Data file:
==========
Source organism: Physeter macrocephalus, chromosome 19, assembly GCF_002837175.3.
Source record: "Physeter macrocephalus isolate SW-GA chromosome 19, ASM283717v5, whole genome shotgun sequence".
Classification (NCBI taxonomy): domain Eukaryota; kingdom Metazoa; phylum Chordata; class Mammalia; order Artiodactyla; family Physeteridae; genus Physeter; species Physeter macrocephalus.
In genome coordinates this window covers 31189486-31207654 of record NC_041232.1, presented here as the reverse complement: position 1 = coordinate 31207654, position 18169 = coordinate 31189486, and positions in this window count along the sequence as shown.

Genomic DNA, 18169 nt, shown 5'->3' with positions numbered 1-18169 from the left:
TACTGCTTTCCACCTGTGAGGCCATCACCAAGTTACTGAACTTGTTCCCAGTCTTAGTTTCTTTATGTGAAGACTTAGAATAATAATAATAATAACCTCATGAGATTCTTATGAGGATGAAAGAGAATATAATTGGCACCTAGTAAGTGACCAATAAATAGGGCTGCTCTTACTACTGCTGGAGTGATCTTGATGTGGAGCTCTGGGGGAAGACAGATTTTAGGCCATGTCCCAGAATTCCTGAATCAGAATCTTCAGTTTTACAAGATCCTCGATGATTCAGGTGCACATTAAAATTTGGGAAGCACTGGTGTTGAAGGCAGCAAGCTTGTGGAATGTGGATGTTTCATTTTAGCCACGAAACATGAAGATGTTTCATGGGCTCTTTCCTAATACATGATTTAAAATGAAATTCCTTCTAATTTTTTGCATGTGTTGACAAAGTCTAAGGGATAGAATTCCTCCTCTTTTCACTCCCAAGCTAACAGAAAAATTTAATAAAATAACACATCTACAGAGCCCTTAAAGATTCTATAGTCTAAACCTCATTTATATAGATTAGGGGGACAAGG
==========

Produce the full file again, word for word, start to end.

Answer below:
Source organism: Physeter macrocephalus, chromosome 19, assembly GCF_002837175.3.
Source record: "Physeter macrocephalus isolate SW-GA chromosome 19, ASM283717v5, whole genome shotgun sequence".
Classification (NCBI taxonomy): domain Eukaryota; kingdom Metazoa; phylum Chordata; class Mammalia; order Artiodactyla; family Physeteridae; genus Physeter; species Physeter macrocephalus.
In genome coordinates this window covers 31189486-31207654 of record NC_041232.1, presented here as the reverse complement: position 1 = coordinate 31207654, position 18169 = coordinate 31189486, and positions in this window count along the sequence as shown.

Genomic DNA, 18169 nt, shown 5'->3' with positions numbered 1-18169 from the left:
TACTGCTTTCCACCTGTGAGGCCATCACCAAGTTACTGAACTTGTTCCCAGTCTTAGTTTCTTTATGTGAAGACTTAGAATAATAATAATAATAACCTCATGAGATTCTTATGAGGATGAAAGAGAATATAATTGGCACCTAGTAAGTGACCAATAAATAGGGCTGCTCTTACTACTGCTGGAGTGATCTTGATGTGGAGCTCTGGGGGAAGACAGATTTTAGGCCATGTCCCAGAATTCCTGAATCAGAATCTTCAGTTTTACAAGATCCTCGATGATTCAGGTGCACATTAAAATTTGGGAAGCACTGGTGTTGAAGGCAGCAAGCTTGTGGAATGTGGATGTTTCATTTTAGCCACGAAACATGAAGATGTTTCATGGGCTCTTTCCTAATACATGATTTAAAATGAAATTCCTTCTAATTTTTTGCATGTGTTGACAAAGTCTAAGGGATAGAATTCCTCCTCTTTTCACTCCCAAGCTAACAGAAAAATTTAATAAAATAACACATCTACAGAGCCCTTAAAGATTCTATAGTCTAAACCTCATTTATATAGATTAGGGGGACAAGG